Notes on Hemostatic Mechanisms

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What causes blood vessel constriction?

When arteries or arterioles are damaged, the circular smooth muscles in their walls contract. This is caused by damage to smooth muscle by substances released from activated platelets and reflexes by pain receptors. In particular, these chemicals are serotonin and thromboxane A2.

Summary of platelet structure and function:

• Form from megakaryocysts in red bone marrow.

• Disc shaped, no nucleolus and have vesicles.

• Their granules contain various chemicals.

• Aged platelets removed by macrophages in spleen and liver.

• Activated by thrombin.

Clotting (coagulation) factors: What are they, where are they synthesized, what vitamin is needed for the synthesis of some of them, how are they activated?

Clotting involves several factors. They include calcium ions, several inactive enzymes synthesized by the liver, and chemicals released by platelets and damaged blood vessels. Vitamin K is needed by some of them.

Coagulation cascade:

It is a sequential enzymatic activation of clotting factors with positive feedback.

Extrinsic pathway:

• Faster than intrinsic.

• Tissue factor (thromboplastin) leaks into blood from outside to blood vessels and initiates formation of prothrombinase.

• Fewer clotting steps.

Role of Thrombin:

Thrombin, in the presence of calcium ions, converts soluble fibrinogen to loose insoluble fibrin threads. Thrombin also activates factor XIII to strengthen fibrin threads.

List the mechanisms involved in hemostasis:

• Vascular Spasm.

• Platelet plug formation.

• Blood clotting (coagulation).

Describe the platelet release reaction and its role in the platelet plug formation:

When platelets aggregate, the become activated and interact with each other, and release chemicals. This is called platelet release reaction.

What is the difference between serum and plasma?

Serum is the left over liquid that forms after blood clots. Serum = Plasma clotting proteins. Plasma is the straw-colored liquid left when formed elements are separate from blood.

Different test tubes are required for collection of plasma and serum. A plasma tube is used to collect blood for a Full Blood Count (for example). What is in the plasma test tube?

Plasma contains proteins, water and other solutes.

Biochemically, most coagulation factors are inactivated enzymes. What are enzymes? How do these enzymes become activated?

Most of these enzymes are synthesized in the liver and are known by Roman numerals, for example, clotting factor X. They become activated at various stages of the blood-clotting cascade.

What organ produces most of the clotting factors? What happens to clotting when this organ fails?

The liver produces most clotting factors. Clotting is hindered when the liver fails.

Which pathway is more important in vivo (in the human body): the intrinsic or extrinsic pathway?

Extrinsic pathway is more important.

Describe the role of Vitamin K in coagulation:

It is required for the synthesis of four clotting factors: II, VII, IX and X. Vitamin K deficiency causes hemorrhagic disease.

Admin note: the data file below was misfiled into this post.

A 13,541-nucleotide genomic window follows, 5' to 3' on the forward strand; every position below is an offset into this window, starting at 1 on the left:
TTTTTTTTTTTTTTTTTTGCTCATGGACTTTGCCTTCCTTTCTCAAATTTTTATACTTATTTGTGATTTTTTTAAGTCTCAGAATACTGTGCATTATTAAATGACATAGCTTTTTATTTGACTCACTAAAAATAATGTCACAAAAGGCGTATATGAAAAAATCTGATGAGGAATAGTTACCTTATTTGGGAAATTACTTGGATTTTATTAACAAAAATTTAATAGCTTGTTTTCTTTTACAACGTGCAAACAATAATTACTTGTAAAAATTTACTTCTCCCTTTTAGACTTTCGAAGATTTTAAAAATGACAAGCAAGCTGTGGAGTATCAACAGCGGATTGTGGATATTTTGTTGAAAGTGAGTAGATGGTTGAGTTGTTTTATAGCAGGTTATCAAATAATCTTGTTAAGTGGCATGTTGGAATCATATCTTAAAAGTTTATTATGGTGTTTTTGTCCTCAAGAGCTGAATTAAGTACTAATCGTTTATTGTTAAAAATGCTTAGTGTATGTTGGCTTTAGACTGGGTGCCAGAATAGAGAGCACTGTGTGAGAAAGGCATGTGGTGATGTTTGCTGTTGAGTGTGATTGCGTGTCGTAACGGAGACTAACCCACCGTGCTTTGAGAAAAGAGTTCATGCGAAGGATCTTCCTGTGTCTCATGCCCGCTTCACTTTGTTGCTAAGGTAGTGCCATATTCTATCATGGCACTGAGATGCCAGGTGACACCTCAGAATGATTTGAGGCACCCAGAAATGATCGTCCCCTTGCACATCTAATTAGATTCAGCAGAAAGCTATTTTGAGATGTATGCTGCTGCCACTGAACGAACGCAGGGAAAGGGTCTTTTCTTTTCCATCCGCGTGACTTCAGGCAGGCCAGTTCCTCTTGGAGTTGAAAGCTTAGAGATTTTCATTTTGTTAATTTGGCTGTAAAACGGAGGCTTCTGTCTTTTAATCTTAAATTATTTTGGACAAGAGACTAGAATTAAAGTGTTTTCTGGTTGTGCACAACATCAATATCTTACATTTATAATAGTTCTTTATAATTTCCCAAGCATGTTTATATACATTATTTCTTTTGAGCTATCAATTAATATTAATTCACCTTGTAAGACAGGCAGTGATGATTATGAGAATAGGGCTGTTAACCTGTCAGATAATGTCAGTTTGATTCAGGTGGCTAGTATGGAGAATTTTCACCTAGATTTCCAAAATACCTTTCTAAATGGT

Blood normally does not clot while in blood vessels. Why not? List the mechanisms that prevent coagulation from becoming uncontrolled:

Blood does not clot in vessels because:

• Substances called anticoagulants are present in blood. Eg., antithrombin, heparin, activated protein C, warfarin.

• Blood vessels make it hard for clotting agents to become adtivated by themselves.

The fibrinolytic system dissolves small clots in a process called fibrinolysis. Plasminogen is incorporated into a clot, then the clot is dissolved.

Why is factor X important?

Factor X links the extrinsic and intrinsic pathways.

What is von Willebrand factor (vWF) and what are its functions?

• It causes platelets adhere to each other.

• Causes platelets adhere to damaged subendothelium.

• Prevent degradation of factor VIII: C in plasma.

Additional Reading:

Basic Pathology

1. Cell Injury
2. Inflammation and Repair
3. Immunopathology
4. Water, Electrolyte, Acid-Base, Hemodynamic Disorders
5. Genetic and Developmental Disorders
6. Environmental Pathology
7. Nutritional Disorders
8. Neoplasia
9. Vascular Disorders
10. Heart Disorders
11. Red Blood Cell Disorders
12. White Blood Cell Disorders
13. Lymphoid Tissue Disorders
14. Hemostasis Disorders
15. Blood Banking and Transfusion Disorders
16. Upper and Lower Respiratory Disorders
17. Gastrointestinal Disorders
18. Hepatobiliary and Pancreatic Disorders
19. Kidney Disorders
20. Lower Urinary Tract and Male Reproductive Disorders
21. Female Reproductive and Breast Disorders
22. Endocrine Disorders
23. Musculoskeletal Disorders
24. Skin Disorders
25. Nervous System Disorders
26. Notes on Tissue Regeneration
27. A Table of Bleeding Disorders
28. FAQ on Structure and Function of Red Blood Cells
29. FAQ on Components of Blood
30. Notes on Hemostatic Mechanisms
31. What is Fever?
32. What is Edema?
33. FAQ on Blood Pressure
34. FAQ on principles of fluid and flow dynamics of Blood
35. Causes of Thrombocytopenia
36. Squamous cell carcinoma of head and neck mucosa
37. Four tumors which never metastasize to the brain
38. What is caustic injury?
39. What causes Peripheral Edema?

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